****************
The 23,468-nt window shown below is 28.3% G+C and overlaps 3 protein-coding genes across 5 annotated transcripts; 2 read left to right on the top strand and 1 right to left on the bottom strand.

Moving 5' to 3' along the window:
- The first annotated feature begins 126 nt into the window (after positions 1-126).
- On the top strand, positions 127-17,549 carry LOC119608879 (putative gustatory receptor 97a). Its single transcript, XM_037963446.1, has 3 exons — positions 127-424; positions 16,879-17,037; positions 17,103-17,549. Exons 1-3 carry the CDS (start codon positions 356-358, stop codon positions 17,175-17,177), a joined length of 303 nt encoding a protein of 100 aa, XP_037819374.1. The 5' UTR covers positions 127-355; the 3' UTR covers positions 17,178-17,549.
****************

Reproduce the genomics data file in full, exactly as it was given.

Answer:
The 23,468-nt window shown below is 28.3% G+C and overlaps 3 protein-coding genes across 5 annotated transcripts; 2 read left to right on the top strand and 1 right to left on the bottom strand.

Moving 5' to 3' along the window:
- The first annotated feature begins 126 nt into the window (after positions 1-126).
- On the top strand, positions 127-17,549 carry LOC119608879 (putative gustatory receptor 97a). Its single transcript, XM_037963446.1, has 3 exons — positions 127-424; positions 16,879-17,037; positions 17,103-17,549. Exons 1-3 carry the CDS (start codon positions 356-358, stop codon positions 17,175-17,177), a joined length of 303 nt encoding a protein of 100 aa, XP_037819374.1. The 5' UTR covers positions 127-355; the 3' UTR covers positions 17,178-17,549.